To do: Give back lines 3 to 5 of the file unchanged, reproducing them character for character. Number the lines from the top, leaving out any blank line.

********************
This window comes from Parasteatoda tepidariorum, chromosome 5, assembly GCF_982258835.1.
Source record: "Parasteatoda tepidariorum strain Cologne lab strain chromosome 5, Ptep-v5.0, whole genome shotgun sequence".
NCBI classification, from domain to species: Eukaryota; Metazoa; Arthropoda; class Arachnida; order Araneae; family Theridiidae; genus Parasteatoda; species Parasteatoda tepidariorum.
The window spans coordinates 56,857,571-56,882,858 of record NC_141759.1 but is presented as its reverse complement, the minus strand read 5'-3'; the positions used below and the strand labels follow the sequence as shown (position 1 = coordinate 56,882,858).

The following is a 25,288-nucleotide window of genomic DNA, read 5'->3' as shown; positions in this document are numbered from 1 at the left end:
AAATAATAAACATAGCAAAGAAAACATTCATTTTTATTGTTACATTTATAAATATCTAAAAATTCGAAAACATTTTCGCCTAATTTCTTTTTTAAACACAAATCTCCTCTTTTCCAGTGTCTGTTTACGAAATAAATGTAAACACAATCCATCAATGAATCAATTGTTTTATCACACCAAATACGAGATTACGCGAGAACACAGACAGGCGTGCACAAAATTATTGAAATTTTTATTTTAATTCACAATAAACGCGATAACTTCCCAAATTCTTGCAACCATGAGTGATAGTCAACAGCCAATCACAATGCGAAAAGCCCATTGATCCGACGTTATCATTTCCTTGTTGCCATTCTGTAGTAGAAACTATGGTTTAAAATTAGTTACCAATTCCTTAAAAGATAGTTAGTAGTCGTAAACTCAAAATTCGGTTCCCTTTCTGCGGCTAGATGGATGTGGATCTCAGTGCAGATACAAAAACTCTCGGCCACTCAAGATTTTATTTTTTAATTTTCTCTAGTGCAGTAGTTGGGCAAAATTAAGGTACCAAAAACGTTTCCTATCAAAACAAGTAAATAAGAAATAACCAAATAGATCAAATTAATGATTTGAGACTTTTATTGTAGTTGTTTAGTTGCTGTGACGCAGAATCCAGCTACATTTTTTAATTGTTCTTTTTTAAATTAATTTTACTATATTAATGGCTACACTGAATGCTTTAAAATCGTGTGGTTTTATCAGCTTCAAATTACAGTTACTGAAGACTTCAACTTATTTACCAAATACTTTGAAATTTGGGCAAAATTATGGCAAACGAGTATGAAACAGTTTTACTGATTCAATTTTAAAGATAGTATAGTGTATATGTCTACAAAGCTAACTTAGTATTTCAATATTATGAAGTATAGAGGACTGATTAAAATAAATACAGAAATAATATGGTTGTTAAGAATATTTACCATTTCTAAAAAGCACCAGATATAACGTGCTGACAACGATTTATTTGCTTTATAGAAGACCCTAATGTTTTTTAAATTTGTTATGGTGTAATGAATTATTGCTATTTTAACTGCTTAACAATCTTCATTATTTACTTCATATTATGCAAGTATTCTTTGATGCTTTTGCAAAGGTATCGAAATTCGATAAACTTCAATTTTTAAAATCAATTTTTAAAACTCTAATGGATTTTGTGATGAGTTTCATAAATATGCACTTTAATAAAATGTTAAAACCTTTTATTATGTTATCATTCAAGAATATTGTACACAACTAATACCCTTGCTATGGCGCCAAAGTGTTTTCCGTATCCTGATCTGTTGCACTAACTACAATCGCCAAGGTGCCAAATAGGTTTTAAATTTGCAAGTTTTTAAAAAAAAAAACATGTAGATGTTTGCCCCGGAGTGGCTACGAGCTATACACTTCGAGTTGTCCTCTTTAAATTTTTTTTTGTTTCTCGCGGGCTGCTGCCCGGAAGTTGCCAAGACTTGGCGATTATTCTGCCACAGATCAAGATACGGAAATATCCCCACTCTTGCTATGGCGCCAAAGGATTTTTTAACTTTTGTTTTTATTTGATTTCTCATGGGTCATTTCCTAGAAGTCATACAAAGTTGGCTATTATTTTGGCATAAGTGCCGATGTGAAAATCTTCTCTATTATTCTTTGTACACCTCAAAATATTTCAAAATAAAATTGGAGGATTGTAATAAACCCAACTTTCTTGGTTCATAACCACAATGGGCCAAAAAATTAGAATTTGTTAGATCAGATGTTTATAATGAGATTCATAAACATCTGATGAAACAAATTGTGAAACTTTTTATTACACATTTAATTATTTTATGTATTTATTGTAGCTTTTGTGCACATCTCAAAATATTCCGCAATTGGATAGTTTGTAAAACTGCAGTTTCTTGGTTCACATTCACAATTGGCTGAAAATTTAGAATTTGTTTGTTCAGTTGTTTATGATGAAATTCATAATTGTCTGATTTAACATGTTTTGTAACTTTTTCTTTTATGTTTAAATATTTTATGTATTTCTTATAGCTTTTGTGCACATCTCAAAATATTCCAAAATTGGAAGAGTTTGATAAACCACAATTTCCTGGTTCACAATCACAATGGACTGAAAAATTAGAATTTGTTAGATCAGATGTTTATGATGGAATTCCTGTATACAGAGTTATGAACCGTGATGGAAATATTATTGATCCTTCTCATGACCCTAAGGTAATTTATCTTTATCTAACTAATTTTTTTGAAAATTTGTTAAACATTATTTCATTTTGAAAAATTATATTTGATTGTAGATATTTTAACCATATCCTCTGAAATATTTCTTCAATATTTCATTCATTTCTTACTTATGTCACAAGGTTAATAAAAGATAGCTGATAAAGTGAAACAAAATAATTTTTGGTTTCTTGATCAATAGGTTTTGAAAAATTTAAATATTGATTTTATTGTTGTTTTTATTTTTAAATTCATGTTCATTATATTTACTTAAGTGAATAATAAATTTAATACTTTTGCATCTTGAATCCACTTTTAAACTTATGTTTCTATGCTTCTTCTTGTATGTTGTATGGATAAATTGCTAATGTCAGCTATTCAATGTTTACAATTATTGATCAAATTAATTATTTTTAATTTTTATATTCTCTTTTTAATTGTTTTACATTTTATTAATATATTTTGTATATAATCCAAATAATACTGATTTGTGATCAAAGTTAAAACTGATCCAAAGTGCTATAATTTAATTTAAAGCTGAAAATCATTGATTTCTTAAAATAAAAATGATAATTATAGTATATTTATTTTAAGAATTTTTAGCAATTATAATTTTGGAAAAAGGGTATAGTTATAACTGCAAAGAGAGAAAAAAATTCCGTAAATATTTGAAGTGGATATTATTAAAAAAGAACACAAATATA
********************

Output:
NCBI classification, from domain to species: Eukaryota; Metazoa; Arthropoda; class Arachnida; order Araneae; family Theridiidae; genus Parasteatoda; species Parasteatoda tepidariorum.
The window spans coordinates 56,857,571-56,882,858 of record NC_141759.1 but is presented as its reverse complement, the minus strand read 5'-3'; the positions used below and the strand labels follow the sequence as shown (position 1 = coordinate 56,882,858).

The following is a 25,288-nucleotide window of genomic DNA, read 5'->3' as shown; positions in this document are numbered from 1 at the left end: